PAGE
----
Building a working web service in 24 hours – straight


Happy business campers!

It’s the middle of the night and I’m in a big hallroom full of people all of them hacking on their computers.

The event is called 24 hours Business Camp and the goal is to bring 90 entrepreneurial people together and have them build a service in 24 hours.

There are 52 teams (although it’s not a contest, there’s no winner) and the ideas are ranging from tampon subscriptions to Youtube wrappers.

Building a service in such an extremely short timespan has been (is, there’s still 9 hours left!) a learning experience, primarly about the importance of focusing on what’s really important.

A little too tired to write anything more right now but let’s just say that without my framework of choice, JBoss Seam, I wouldn’t have been as productive as I have been. A couple of hours have been lost doing stuff like configuring Apache proxies on my server or fixing Hibernate errors. Still, it’s really amazing how much you can do with all the frameworks and open APIs out there. Everything is in turbo speed compared to a couple of years ago.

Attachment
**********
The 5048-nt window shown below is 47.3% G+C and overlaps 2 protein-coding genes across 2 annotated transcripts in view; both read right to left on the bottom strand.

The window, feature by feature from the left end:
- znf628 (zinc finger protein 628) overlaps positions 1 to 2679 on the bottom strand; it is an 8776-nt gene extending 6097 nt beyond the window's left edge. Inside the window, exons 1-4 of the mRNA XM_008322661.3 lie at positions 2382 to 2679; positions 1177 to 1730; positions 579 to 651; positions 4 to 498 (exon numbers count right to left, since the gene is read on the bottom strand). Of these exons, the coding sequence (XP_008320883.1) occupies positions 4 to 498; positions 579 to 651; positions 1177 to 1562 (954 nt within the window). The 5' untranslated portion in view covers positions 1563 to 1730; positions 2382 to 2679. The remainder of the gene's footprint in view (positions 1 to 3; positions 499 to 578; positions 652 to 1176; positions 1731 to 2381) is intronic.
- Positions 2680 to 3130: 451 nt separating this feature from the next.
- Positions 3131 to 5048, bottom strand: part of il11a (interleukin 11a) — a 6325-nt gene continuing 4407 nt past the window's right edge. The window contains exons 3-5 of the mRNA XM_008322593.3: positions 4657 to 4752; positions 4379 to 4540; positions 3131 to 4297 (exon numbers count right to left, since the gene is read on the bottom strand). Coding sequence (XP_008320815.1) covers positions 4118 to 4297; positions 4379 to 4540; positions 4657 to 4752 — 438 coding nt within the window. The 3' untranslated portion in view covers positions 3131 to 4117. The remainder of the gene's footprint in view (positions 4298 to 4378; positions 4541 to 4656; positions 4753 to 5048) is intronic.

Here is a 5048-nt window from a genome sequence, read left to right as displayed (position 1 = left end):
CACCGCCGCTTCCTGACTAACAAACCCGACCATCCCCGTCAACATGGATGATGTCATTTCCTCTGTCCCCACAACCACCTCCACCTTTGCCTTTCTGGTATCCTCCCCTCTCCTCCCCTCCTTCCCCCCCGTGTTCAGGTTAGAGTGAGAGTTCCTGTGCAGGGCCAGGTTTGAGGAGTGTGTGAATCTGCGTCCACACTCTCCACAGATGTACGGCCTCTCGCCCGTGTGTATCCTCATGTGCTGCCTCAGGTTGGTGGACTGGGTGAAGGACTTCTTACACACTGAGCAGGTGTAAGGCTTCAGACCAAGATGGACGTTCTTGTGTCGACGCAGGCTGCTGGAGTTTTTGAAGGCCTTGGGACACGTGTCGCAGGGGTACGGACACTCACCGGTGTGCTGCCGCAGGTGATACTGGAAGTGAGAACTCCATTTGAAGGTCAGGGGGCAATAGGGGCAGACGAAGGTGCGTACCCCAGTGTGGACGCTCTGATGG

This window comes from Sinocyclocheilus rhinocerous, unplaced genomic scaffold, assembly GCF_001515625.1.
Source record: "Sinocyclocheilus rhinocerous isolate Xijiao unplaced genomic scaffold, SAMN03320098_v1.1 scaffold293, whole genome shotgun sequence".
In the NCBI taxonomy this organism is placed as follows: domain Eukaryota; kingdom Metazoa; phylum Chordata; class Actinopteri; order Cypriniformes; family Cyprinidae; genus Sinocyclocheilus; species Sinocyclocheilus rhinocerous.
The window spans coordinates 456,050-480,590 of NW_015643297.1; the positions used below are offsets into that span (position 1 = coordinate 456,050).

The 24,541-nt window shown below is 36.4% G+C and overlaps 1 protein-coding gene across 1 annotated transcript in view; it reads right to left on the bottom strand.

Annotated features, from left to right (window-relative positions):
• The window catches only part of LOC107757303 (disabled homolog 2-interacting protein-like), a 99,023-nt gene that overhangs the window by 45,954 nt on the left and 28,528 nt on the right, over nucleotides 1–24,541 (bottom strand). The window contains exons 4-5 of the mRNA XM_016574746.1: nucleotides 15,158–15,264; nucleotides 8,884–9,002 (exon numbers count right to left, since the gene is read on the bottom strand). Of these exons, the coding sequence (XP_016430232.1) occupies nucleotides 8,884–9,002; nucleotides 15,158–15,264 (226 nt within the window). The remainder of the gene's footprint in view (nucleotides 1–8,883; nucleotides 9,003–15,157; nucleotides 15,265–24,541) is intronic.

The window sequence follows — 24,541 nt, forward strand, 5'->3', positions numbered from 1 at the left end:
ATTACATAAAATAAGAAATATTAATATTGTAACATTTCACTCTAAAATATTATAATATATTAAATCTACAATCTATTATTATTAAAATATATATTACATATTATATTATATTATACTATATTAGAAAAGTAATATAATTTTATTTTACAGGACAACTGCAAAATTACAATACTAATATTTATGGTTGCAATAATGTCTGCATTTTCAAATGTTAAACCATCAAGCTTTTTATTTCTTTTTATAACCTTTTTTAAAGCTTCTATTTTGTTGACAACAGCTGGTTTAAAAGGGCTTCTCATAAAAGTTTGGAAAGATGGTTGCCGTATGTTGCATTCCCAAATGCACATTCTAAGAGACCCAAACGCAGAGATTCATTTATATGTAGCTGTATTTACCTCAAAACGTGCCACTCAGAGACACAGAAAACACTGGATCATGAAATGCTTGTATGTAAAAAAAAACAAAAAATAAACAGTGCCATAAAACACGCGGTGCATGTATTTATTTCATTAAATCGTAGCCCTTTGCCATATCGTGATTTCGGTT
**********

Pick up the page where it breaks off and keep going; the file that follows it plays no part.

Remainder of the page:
But now I should get some sleep.

Standard

Copying a VirtualBox VDI file running Ubuntu Server and getting Drupal running

Sigh. Things are never as easy as you want them to be. šŸ™‚

I have two computers on my desk. My MacBook and my Asus EEE B202 running Windows XP. I wanted a development environment for Drupal (a php content management framework), so I tried running PHP on my MacBook.

It worked fine, but the first problem appeared when I tried to run Drupal. The PHP GD library was missing (used by Drupal for graphics). This is a known problem and requires a recompilation of PHP. The problem is, the Apache web server installed on the MacBook is used by OS X and may change in future updates to the OS by Apple. It also seemed a bit cumbersome to get it all to work as it should. So, I figured, why not in stead run a virtual machine with a developer setup in linux and get a clean separation between my day to day OS (OS X) and my developer server.